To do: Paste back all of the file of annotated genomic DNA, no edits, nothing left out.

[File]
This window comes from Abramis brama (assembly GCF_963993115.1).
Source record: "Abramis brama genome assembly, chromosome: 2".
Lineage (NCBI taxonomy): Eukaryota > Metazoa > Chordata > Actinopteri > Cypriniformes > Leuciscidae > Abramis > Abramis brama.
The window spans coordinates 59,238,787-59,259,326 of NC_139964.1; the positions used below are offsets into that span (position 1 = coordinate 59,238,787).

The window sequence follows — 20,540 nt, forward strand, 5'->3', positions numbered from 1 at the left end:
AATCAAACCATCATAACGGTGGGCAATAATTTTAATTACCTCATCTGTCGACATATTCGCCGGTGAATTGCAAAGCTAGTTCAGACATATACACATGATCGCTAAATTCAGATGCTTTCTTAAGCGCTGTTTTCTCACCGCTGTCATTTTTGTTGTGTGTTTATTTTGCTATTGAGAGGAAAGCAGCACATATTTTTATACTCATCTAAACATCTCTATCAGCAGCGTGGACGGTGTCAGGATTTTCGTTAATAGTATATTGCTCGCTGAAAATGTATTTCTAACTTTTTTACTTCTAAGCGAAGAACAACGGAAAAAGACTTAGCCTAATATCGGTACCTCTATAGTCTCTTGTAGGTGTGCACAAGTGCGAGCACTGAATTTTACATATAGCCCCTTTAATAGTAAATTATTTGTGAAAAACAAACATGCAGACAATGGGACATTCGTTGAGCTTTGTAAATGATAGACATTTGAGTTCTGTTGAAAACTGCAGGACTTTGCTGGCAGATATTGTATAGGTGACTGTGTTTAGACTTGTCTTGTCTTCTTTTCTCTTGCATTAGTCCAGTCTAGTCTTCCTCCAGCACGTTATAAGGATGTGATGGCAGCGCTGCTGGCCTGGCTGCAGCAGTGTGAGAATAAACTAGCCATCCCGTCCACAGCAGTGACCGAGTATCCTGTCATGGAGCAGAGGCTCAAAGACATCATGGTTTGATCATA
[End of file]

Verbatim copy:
This window comes from Abramis brama (assembly GCF_963993115.1).
Source record: "Abramis brama genome assembly, chromosome: 2".
Lineage (NCBI taxonomy): Eukaryota > Metazoa > Chordata > Actinopteri > Cypriniformes > Leuciscidae > Abramis > Abramis brama.
The window spans coordinates 59,238,787-59,259,326 of NC_139964.1; the positions used below are offsets into that span (position 1 = coordinate 59,238,787).

The window sequence follows — 20,540 nt, forward strand, 5'->3', positions numbered from 1 at the left end:
AATCAAACCATCATAACGGTGGGCAATAATTTTAATTACCTCATCTGTCGACATATTCGCCGGTGAATTGCAAAGCTAGTTCAGACATATACACATGATCGCTAAATTCAGATGCTTTCTTAAGCGCTGTTTTCTCACCGCTGTCATTTTTGTTGTGTGTTTATTTTGCTATTGAGAGGAAAGCAGCACATATTTTTATACTCATCTAAACATCTCTATCAGCAGCGTGGACGGTGTCAGGATTTTCGTTAATAGTATATTGCTCGCTGAAAATGTATTTCTAACTTTTTTACTTCTAAGCGAAGAACAACGGAAAAAGACTTAGCCTAATATCGGTACCTCTATAGTCTCTTGTAGGTGTGCACAAGTGCGAGCACTGAATTTTACATATAGCCCCTTTAATAGTAAATTATTTGTGAAAAACAAACATGCAGACAATGGGACATTCGTTGAGCTTTGTAAATGATAGACATTTGAGTTCTGTTGAAAACTGCAGGACTTTGCTGGCAGATATTGTATAGGTGACTGTGTTTAGACTTGTCTTGTCTTCTTTTCTCTTGCATTAGTCCAGTCTAGTCTTCCTCCAGCACGTTATAAGGATGTGATGGCAGCGCTGCTGGCCTGGCTGCAGCAGTGTGAGAATAAACTAGCCATCCCGTCCACAGCAGTGACCGAGTATCCTGTCATGGAGCAGAGGCTCAAAGACATCATGGTTTGATCATA